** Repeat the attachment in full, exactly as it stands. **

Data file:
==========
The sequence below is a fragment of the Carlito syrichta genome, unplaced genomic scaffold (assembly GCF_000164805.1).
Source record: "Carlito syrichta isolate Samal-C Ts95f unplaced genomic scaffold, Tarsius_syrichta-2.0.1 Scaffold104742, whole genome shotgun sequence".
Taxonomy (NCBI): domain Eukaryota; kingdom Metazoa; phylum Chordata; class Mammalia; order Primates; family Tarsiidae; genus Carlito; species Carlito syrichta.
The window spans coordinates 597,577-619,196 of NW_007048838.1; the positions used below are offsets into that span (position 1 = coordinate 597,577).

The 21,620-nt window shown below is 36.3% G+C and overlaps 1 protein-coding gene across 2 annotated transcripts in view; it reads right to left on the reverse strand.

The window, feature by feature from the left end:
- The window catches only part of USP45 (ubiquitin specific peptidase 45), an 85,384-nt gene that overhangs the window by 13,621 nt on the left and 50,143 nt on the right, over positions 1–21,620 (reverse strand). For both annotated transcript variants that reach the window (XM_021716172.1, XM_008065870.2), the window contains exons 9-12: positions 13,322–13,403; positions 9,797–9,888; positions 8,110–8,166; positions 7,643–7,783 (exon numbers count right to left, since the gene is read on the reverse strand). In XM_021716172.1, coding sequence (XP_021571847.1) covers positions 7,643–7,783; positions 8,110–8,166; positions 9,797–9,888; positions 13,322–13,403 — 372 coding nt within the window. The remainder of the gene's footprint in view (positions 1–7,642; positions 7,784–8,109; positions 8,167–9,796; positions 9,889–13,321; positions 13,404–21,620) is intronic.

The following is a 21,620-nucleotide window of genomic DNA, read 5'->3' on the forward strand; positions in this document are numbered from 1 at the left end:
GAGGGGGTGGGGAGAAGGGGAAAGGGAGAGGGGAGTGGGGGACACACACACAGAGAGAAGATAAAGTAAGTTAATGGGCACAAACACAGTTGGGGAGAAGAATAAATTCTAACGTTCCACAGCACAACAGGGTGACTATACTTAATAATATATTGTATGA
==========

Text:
The sequence below is a fragment of the Carlito syrichta genome, unplaced genomic scaffold (assembly GCF_000164805.1).
Source record: "Carlito syrichta isolate Samal-C Ts95f unplaced genomic scaffold, Tarsius_syrichta-2.0.1 Scaffold104742, whole genome shotgun sequence".
Taxonomy (NCBI): domain Eukaryota; kingdom Metazoa; phylum Chordata; class Mammalia; order Primates; family Tarsiidae; genus Carlito; species Carlito syrichta.
The window spans coordinates 597,577-619,196 of NW_007048838.1; the positions used below are offsets into that span (position 1 = coordinate 597,577).

The 21,620-nt window shown below is 36.3% G+C and overlaps 1 protein-coding gene across 2 annotated transcripts in view; it reads right to left on the reverse strand.

The window, feature by feature from the left end:
- The window catches only part of USP45 (ubiquitin specific peptidase 45), an 85,384-nt gene that overhangs the window by 13,621 nt on the left and 50,143 nt on the right, over positions 1–21,620 (reverse strand). For both annotated transcript variants that reach the window (XM_021716172.1, XM_008065870.2), the window contains exons 9-12: positions 13,322–13,403; positions 9,797–9,888; positions 8,110–8,166; positions 7,643–7,783 (exon numbers count right to left, since the gene is read on the reverse strand). In XM_021716172.1, coding sequence (XP_021571847.1) covers positions 7,643–7,783; positions 8,110–8,166; positions 9,797–9,888; positions 13,322–13,403 — 372 coding nt within the window. The remainder of the gene's footprint in view (positions 1–7,642; positions 7,784–8,109; positions 8,167–9,796; positions 9,889–13,321; positions 13,404–21,620) is intronic.

The following is a 21,620-nucleotide window of genomic DNA, read 5'->3' on the forward strand; positions in this document are numbered from 1 at the left end:
GAGGGGGTGGGGAGAAGGGGAAAGGGAGAGGGGAGTGGGGGACACACACACAGAGAGAAGATAAAGTAAGTTAATGGGCACAAACACAGTTGGGGAGAAGAATAAATTCTAACGTTCCACAGCACAACAGGGTGACTATACTTAATAATATATTGTATGA